I have long been a critic of politician interfering with curricular issues in our schools. Most of us do not look to politicians as paragons of knowledge. Assemblyman Jimmy Gomez personifies the perils of politicians dictating course choices. Gomez is pushing for a course on to teach students who to avoid fake news. It is part of a new trend around the world to rally people against the scourge of “fake news” — a trend that is already been used as a rationale for censorship and the criminalization of speech. Fake news is now the rallying cry for people who disagree with coverage and is used as a way to avoid answering questions. What one person consider fake news and other considers real news can be highly subjective. The most recent controversy reveals the difficult lines to draw. President-elect Donald Trump made headlines yesterday by denounced CNN as “fake news” and refusing to take a question from its reporter. Yet, the report was “news” that was reported by most major outlets. I agree with the Trump staff about the need for BuzzFeed to have looked more closely at specific allegations and I do find the contractions raised by the Trump staff to be very problematic. Indeed, James Clapper appears to have supported Trump in his outrage over the leaks and further distanced the U.S. intelligence community from the merits of the allegations. [Here is Clapper’s statement] Yet, the legitimacy of these stories comes down to the details published in the stories. A former MI6 agent made the allegation and those allegations were forwarded to the FBI by a U.S. Senator. That is news. The specific “dirt” alleged to be in the possession of the Russians is a far more difficult question for editors and most declined to run those details while reporting the lack of independent confirmation.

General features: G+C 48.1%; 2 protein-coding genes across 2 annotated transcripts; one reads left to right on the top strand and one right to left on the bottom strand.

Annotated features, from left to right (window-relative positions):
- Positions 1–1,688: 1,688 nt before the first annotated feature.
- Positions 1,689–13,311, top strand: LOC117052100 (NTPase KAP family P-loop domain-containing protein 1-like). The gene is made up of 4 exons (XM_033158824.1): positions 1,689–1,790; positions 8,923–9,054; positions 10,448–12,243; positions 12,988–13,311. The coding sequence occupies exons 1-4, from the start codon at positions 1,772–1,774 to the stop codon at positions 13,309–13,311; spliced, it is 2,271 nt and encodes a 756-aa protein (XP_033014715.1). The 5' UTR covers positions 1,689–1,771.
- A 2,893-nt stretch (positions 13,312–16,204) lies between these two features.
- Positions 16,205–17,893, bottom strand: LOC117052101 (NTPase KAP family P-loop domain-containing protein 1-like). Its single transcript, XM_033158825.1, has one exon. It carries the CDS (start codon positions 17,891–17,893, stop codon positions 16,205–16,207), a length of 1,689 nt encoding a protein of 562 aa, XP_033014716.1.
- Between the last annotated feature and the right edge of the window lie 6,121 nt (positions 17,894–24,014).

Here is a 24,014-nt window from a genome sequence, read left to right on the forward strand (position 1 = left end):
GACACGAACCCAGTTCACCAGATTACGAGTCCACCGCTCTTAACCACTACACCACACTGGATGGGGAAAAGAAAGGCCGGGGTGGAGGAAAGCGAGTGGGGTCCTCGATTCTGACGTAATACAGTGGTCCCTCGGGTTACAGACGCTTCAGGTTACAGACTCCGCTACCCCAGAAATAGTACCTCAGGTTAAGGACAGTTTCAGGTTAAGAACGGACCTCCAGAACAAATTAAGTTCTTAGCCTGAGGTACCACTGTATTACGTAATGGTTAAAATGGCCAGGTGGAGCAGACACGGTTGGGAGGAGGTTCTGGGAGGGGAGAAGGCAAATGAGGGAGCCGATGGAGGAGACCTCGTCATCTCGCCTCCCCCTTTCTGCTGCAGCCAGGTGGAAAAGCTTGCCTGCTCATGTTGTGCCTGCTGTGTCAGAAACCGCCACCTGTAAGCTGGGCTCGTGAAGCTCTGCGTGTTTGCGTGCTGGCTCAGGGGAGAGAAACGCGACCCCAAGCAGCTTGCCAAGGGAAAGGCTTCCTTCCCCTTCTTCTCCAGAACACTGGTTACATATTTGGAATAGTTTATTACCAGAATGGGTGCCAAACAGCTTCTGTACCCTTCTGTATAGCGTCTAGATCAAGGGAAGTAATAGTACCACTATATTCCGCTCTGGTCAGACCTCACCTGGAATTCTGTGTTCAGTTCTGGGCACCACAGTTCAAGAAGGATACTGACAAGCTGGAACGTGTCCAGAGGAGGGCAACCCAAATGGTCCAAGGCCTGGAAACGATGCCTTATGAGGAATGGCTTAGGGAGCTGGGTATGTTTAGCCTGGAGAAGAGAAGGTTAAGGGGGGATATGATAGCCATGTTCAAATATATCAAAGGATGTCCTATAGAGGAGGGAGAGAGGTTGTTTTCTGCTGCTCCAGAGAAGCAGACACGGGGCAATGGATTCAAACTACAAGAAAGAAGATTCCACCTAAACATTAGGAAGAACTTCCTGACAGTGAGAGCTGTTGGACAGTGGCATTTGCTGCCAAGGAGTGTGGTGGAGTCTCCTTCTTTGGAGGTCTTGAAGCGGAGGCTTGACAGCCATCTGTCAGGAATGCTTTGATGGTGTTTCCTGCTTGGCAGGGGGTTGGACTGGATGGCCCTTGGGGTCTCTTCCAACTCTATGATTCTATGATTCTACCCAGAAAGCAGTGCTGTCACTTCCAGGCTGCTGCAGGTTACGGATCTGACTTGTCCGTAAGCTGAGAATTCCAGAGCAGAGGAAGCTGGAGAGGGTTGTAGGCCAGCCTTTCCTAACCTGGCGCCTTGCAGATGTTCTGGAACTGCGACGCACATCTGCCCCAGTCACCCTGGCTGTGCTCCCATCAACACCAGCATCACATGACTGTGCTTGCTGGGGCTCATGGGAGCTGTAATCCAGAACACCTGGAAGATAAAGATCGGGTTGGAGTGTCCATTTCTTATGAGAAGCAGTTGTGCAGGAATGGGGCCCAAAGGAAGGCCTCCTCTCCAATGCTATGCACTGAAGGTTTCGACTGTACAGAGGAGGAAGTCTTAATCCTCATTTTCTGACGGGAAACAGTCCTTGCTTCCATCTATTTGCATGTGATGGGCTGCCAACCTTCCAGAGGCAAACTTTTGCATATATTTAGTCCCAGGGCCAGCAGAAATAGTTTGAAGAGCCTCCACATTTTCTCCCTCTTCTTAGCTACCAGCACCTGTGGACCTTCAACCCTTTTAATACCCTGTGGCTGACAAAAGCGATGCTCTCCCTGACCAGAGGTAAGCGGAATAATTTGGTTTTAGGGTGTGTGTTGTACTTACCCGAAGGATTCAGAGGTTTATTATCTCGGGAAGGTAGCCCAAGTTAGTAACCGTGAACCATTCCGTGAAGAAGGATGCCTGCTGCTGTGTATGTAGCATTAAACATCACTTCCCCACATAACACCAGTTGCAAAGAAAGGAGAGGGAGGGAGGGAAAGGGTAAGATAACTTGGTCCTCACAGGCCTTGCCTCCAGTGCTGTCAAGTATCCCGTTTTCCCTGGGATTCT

We have previously discussed the plight of women and girls subject to Sharia law and extreme Muslim traditions of marriage. The nightmare faced by many women was captured in a horrific guide being distributed by in Turkey by former religious affairs department employee Hasan Caliskan. The guide supports the beating of women who do not “beautify” themselves, supports the marriage of 10-year-old girls, and advances absurd notions like the danger of having a stuttering child if a woman talks during sex.